Several years ago classmates undertook a project that was a precursor to ClassACT HR79 and a case study of what we can accomplish when we work together. The panel at our 40th Reunion, The Future of Facts in a Post-Fact World: American Journalism at a Crossroad, grew out of the Initiative for Investigative Journalism.
The Future of Facts in a Post-Fact World: American Journalism at a Crossroad. From left to right: Alix Freedman, David Sassoon, Amy Goodman, Dick Tofel, Joanne Kenen.
In 2017, before we learned about the ClassACT efforts by the Class of 1973, members of our class joined forces to help support some of our trailblazing classmates in investigative journalism to pursue the values that Harvard helped instill in us over 40 years ago. This project, the HR79 Initiative for Investigative Journalism (IIJ), shows how some of our classmates have already worked together to effect positive change.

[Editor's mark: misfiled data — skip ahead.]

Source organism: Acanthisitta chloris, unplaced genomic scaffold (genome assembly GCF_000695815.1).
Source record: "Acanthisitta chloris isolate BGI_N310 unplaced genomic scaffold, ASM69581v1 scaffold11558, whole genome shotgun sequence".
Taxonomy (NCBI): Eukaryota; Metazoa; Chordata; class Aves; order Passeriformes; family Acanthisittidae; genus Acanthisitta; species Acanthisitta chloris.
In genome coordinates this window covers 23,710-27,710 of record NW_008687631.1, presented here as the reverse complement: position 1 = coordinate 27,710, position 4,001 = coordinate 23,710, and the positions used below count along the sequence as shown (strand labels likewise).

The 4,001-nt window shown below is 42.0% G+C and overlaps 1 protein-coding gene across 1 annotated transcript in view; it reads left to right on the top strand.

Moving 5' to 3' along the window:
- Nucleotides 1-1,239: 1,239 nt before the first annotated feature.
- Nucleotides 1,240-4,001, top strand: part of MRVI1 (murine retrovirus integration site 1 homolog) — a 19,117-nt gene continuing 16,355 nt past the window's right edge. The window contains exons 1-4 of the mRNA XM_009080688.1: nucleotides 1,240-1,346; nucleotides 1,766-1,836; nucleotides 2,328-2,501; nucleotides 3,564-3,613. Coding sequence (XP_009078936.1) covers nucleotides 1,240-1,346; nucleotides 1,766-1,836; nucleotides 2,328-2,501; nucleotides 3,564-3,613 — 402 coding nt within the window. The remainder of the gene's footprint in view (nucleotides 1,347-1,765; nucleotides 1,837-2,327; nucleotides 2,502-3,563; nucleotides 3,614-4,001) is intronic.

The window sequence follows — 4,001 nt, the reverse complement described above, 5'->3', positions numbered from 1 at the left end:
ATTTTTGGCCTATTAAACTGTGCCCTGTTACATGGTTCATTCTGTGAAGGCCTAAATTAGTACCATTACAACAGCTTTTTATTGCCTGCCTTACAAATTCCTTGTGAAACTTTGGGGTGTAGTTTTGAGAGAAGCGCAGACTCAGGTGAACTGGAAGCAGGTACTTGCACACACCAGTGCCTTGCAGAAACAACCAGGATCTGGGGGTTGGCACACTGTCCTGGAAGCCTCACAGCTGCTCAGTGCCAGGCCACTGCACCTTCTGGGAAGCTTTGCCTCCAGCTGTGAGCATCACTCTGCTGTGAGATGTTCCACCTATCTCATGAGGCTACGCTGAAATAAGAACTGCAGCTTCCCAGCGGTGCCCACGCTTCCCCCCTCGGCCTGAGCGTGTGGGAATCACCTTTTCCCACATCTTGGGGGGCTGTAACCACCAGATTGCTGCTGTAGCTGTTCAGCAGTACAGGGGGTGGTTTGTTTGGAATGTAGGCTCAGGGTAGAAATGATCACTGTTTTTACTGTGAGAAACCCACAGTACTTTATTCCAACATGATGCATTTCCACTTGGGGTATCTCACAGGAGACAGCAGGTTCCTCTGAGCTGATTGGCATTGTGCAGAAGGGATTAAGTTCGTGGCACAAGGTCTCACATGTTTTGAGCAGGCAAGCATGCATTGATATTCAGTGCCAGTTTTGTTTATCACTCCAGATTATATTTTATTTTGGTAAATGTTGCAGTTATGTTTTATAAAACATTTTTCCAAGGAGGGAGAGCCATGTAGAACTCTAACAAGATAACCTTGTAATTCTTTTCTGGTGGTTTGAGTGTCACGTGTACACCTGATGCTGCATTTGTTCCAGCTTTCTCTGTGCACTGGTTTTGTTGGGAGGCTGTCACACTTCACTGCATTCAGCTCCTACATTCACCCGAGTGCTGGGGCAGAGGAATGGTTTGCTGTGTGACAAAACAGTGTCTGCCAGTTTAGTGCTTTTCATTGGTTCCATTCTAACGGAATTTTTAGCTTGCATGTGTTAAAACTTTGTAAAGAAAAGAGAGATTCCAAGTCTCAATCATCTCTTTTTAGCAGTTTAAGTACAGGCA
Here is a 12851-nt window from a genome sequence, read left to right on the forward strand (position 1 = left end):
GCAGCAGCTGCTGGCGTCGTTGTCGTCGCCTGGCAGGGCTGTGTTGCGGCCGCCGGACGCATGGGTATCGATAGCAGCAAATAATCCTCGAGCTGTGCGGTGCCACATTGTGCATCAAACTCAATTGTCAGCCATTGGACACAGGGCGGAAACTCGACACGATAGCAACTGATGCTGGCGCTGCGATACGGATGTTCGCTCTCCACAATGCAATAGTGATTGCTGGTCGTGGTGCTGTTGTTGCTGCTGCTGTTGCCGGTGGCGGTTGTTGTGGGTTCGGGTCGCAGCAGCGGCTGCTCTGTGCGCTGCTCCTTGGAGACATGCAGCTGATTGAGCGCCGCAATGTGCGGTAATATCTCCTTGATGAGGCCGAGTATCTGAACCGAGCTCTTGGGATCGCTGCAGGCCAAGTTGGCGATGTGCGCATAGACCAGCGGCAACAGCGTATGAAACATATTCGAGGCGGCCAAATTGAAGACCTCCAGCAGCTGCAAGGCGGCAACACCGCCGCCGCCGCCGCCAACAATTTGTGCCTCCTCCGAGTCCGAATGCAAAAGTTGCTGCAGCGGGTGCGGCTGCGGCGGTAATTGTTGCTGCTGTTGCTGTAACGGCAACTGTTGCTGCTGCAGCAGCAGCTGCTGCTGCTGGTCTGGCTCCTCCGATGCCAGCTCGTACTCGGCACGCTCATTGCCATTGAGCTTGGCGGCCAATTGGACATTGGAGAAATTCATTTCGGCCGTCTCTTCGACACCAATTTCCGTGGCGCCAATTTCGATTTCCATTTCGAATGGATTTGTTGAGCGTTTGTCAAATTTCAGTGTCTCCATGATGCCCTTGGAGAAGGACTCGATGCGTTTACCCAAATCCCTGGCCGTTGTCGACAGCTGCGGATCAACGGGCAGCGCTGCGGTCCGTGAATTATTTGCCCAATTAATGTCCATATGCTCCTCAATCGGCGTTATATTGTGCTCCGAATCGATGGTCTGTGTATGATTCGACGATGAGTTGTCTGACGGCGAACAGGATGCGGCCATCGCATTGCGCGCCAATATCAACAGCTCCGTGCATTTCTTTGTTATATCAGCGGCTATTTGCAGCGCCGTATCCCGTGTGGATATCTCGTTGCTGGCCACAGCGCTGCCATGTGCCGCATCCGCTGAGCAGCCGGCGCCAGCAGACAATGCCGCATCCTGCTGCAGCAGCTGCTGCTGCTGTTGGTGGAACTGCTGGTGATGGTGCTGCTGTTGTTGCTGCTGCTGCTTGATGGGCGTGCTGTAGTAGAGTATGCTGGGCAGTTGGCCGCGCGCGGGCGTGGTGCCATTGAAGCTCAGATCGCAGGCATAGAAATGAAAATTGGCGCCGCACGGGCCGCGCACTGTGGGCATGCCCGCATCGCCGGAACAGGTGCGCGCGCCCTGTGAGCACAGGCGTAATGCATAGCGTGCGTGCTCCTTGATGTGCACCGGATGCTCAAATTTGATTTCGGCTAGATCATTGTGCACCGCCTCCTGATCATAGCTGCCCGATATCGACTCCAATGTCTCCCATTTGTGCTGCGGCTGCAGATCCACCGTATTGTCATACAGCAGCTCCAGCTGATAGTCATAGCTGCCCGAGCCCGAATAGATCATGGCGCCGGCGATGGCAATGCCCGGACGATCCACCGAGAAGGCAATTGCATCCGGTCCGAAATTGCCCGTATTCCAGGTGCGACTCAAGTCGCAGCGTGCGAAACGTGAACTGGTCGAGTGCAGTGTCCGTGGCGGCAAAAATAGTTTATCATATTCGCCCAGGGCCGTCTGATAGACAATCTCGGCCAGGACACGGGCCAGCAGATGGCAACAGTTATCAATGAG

As many attendees of our 35th Reunion observed, that reunion generated a strong sense of community and a recognition that we're compassionate and thoughtful people who admire the search for truth and the free flow of ideas supported by facts, even when we disagree on their interpretation. Some of us continued our reunion conversations about our challenging times and how we could help address them. These discussions led us to focus on the future of a free press. It seemed to us to be a fundamental attribute of democracy, an idea that transcends political differences and worthy of our collective effort to protect. This cornerstone of our democracy has been under attack, with accusations that the media is "the enemy of the people" and with attempts to blur the lines between "fake news" and facts.